It was like two different hearings in one.
Democrats quizzed former Obama administration officials on Russia, how former Trump national security adviser Michael Flynn had been "compromised" and how the White House officials conducted themselves when confronted with the information.
Republicans wanted to know how the information got out in the first place.
It was striking watching the two distinct focuses on a topic — national security — that shouldn't be so hotly partisan.
And the data bear out the different approaches.
Democrats asked 3 1/2 times more questions than Republicans on Russia, Flynn and the White House's conduct (142 versus 40).
Republicans, meanwhile, were focused on leaks and the practice known as "unmasking," when an intelligence official asks for an American's name to be re-created after being swept up in incidental surveillance of a foreign target. For example, when an incoming national security adviser is speaking on the phone with an ambassador from Russia.
Republicans asked 65 questions on leaks and unmasking; Democrats — zero.
Democrats used the words "Russia(ns)" or "Flynn" 170 times; Republicans just 56. (They only said Flynn's name eight time total, when Democrats did so 75.)
No Republican contradicted the veracity of the information brought forth by Sally Yates, who served as acting attorney general in Trump's first month. She said she warned the White House that Flynn lied to the vice president about his conversation with the Russian ambassador that came the same day former President Obama leveled sanctions against Russian officials for Russia's meddling in the 2016 presidential election.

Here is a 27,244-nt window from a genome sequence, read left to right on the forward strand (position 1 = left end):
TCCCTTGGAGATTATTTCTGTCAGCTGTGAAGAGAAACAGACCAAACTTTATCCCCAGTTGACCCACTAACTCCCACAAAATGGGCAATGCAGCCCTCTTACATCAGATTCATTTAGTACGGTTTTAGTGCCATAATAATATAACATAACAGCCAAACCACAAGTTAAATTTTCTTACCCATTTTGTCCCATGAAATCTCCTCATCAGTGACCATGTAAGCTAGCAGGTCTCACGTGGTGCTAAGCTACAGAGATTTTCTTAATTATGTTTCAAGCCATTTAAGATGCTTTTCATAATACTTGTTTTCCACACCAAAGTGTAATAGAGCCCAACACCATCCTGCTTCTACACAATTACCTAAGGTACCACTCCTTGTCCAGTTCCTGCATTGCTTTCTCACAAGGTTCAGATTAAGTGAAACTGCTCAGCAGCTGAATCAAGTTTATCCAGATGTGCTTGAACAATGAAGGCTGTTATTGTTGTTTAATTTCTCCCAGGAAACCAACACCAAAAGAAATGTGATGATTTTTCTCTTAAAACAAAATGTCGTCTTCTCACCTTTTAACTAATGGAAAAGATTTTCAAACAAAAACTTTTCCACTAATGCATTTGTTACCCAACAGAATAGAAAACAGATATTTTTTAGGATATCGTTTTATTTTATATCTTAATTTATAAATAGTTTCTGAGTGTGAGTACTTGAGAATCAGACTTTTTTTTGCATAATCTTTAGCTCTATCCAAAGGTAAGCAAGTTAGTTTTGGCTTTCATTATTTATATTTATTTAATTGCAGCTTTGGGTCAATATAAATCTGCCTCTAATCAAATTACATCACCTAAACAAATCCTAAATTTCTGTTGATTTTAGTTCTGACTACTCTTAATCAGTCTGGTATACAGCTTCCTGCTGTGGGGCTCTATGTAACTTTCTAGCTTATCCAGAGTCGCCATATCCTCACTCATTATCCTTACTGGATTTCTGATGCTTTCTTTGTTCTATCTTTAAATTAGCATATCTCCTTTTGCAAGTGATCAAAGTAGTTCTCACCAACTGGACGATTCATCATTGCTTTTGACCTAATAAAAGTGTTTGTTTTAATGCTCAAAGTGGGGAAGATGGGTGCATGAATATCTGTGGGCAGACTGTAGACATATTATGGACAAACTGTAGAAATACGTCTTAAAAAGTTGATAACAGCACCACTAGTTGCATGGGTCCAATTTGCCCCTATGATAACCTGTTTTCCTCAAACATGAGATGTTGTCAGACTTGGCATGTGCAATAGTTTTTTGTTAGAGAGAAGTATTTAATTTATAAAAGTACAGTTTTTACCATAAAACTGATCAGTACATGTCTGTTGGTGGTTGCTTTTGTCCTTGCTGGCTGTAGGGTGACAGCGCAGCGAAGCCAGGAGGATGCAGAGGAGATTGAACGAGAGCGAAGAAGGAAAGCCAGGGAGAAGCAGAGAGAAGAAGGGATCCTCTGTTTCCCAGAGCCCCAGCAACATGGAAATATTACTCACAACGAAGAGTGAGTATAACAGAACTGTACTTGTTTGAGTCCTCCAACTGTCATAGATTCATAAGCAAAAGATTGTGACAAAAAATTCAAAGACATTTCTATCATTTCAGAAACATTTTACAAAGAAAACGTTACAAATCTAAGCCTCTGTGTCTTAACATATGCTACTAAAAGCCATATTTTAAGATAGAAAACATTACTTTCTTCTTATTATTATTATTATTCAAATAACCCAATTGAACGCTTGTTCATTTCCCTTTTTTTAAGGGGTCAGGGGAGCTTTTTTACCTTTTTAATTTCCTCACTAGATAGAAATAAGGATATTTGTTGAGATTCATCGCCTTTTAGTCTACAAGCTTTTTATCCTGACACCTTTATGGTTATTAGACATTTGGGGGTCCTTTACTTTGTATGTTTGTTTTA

Flynn was left in the job, with all of his clearances, for 18 days after Yates met with White House counsel Don McGahn. He was only let go after the information became public through news reports.
California Democrat Dianne Feinstein handed out a timeline of Flynn's involvement with Trump as the hearing began. (NPR's Danielle Kurtzleben also did one back in February after Flynn left the White House.)
Illinois Sen. Dick Durbin pointed out some of the things Flynn was involved with in those 18 days when he was seen as compromised and able to be blackmailed, as Yates put it.
"Flynn continued to hire key senior staff on the National Security Council," Durbin said, "announced new sanctions on Iran's ballistic missile program, met with Japanese Prime Minister Shinzo Abe along with President Trump at Mar-a-Lago and participated in discussions about responding to a North Korean missile launch and spoke repeatedly to the press about his communications with Russian Ambassador Kislyak."
Below are some questions that highlight the different approaches by Republicans and Democrats at Monday's hearing:
Sen. Sheldon Whitehouse of Rhode Island:
Sen. Dianne Feinstein of California:
Sen. Dick Durbin of Illinois:
Sen. Chris Coons of Delaware:
Sen. Lindsey Graham of South Carolina:
Sen. Chuck Grassley of Iowa:
Sen. John Cornyn of Texas:
Sen. Ted Cruz of Texas:
Sen. John Kennedy of Louisiana:
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